Greece election: Voters face new election in June as New Democracy seeks majority

Greece's Prime Minister and leader of New Democracy Kyriakos Mitsotakis, center, addresses supporters at the headquarters of his party in Athens, Greece, Sunday, May 21, 2023
Greece's Prime Minister and leader of New Democracy Kyriakos Mitsotakis, center, addresses supporters at the headquarters of his party in Athens, Greece, Sunday, May 21, 2023   -  Copyright  AP
By Sudesh Baniya  with AP, AFP

Greece faces new national elections, despite the ruling party securing around 40% of the vote in Sunday's general election.

Greece faces new national elections as early as 25 June, despite Prime Minister Kyriakos Mitsotakis' conservative party securing a 20-point margin - the largest in decades - over its opponents in Sunday's general election.

With over 99% of the votes counted, New Democracy had 40.79% of the ballots and 146 seats, five short of a majority. 

Syriza won 20.07% of the vote and 71 seats, while Pasok came in third at 11.46%. Turnout was reported at 61%.

But a new electoral system of proportional representation meant Mitsotakis' vote share still was not enough to secure a majority of the 300 seats in Parliament. He has since confirmed he would not try to form a coalition government.

"I believe that there is essentially no condition for the formation of a government by this Parliament," Mitsotakis said after the general election. "And I certainly want to point out that, if the electoral system that will apply in the next elections was in effect yesterday, the New Democracy would already have a strong parliamentary majority that would exceed 170 seats."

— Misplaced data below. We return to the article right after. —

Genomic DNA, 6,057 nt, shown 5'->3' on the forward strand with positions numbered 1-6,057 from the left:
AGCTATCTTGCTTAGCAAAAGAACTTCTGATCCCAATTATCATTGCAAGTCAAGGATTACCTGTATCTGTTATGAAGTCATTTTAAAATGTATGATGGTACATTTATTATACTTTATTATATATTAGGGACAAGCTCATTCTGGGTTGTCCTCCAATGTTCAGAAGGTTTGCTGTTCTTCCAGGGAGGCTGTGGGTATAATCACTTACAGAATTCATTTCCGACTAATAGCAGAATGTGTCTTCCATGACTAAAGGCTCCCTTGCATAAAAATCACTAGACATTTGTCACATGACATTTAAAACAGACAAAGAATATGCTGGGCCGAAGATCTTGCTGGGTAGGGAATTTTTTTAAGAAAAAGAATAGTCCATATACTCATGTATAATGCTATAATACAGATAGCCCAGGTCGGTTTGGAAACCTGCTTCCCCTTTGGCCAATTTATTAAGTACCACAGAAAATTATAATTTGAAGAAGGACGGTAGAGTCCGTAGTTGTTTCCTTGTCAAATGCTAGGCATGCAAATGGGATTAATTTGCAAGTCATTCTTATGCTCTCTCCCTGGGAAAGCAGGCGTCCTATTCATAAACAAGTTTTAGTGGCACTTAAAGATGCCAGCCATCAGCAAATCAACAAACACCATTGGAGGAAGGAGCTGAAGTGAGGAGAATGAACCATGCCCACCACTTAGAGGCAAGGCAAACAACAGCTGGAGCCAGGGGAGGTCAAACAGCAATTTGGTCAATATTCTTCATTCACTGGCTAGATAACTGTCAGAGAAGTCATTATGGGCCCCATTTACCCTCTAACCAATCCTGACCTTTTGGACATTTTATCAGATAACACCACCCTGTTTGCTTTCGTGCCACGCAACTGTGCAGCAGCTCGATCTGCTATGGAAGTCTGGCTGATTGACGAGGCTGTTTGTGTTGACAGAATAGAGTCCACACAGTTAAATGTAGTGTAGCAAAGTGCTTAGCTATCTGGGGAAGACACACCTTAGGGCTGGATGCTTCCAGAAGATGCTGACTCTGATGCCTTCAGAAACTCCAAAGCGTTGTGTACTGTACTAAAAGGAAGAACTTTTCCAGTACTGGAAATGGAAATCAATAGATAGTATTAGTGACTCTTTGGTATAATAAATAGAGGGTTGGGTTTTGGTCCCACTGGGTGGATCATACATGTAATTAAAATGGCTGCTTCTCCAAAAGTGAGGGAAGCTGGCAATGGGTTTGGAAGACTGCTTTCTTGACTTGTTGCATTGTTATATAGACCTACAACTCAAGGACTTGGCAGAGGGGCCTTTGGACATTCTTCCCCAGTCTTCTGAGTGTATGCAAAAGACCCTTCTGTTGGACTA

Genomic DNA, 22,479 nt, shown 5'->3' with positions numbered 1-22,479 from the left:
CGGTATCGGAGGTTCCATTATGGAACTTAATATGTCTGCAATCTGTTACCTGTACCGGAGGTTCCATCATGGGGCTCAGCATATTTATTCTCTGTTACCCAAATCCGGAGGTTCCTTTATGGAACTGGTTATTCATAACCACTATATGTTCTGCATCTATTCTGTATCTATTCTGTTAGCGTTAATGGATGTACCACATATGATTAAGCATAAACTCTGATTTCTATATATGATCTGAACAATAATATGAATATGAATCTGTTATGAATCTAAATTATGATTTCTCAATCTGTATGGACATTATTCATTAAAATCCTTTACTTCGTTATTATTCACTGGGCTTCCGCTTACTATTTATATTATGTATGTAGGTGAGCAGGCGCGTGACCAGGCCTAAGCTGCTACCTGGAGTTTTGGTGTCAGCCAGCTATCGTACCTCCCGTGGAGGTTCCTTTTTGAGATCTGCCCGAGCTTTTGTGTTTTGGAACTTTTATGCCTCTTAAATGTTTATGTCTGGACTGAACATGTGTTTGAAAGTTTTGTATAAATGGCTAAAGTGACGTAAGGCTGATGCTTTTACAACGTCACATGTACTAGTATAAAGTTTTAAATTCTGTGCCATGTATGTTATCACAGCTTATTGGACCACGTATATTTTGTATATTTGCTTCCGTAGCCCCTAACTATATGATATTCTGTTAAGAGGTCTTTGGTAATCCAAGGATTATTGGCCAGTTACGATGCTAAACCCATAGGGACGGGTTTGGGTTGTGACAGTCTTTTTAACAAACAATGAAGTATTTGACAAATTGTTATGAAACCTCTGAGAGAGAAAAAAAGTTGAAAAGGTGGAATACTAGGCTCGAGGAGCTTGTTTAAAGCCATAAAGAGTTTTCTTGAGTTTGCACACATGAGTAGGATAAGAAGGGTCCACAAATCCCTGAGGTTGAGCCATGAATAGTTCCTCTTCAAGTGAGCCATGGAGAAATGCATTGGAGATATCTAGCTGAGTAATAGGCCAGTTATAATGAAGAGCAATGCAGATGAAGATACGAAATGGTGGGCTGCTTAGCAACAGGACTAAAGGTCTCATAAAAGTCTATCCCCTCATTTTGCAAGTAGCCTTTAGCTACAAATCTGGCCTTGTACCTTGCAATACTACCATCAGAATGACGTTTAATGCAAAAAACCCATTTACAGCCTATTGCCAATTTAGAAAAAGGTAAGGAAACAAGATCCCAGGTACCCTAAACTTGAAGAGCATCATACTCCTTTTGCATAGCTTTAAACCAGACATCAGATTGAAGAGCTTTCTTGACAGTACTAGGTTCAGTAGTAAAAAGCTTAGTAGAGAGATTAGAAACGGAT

To see how election night unfolded in Athens, and across Greece, see our live blog below:


That's the end of our live blog for today. Thank you for joining us. 

Here's a round-up of the count so far: 

- With more than 95% of the votes counted, Prime Minister Kyriakos Mitsotakis is the front runner, whose Now Democracy are ahead of rivals SYRIZA by double the number of seats. 

- A second vote is likely since none of the parties managed to secure an outright majority with 50% of the total votes. 

- We do not have updates from the polling stations set up in 35 countries around the world.  

- The second election is likely to be held in June 25 or July 2, after constitutional procedures are completed. 

- The party with the highest number of seats in the second election, if it happens, will get bonus seats – helping to form a majority government. 


With less than 5% of the votes left to be counted, not much has changed. 

Prime Minister Kyriakos Mitsotakis' conservative party has 145 seats, followed by SYRIZA's tally of 72. 

Now Democracy has surpassed its 2019 tally in terms of number of votes secured. 

The count is expected to be completed soon. 


Early celebrations for New Democracy 

Supporters of Greece's Prime Minister and leader of New Democracy Kyriakos Mitsotakis shout slogans outside the headquarters of his party in Athens, Greece.

AP Photo/Petros Giannakouris

Supporters of New Democracy party celebrated the party's landslide win earlier today at the main polling kiosk at Syntagma square, Athens. 

AP Photo/Yorgos Karahalis

Election results "extremely negative" for SYRIZA

SYRIZA leader Alexis Tsipras said the election result, that saw his party trail by 20 percentage points behind the ruling Conservatives, was “extremely negative.”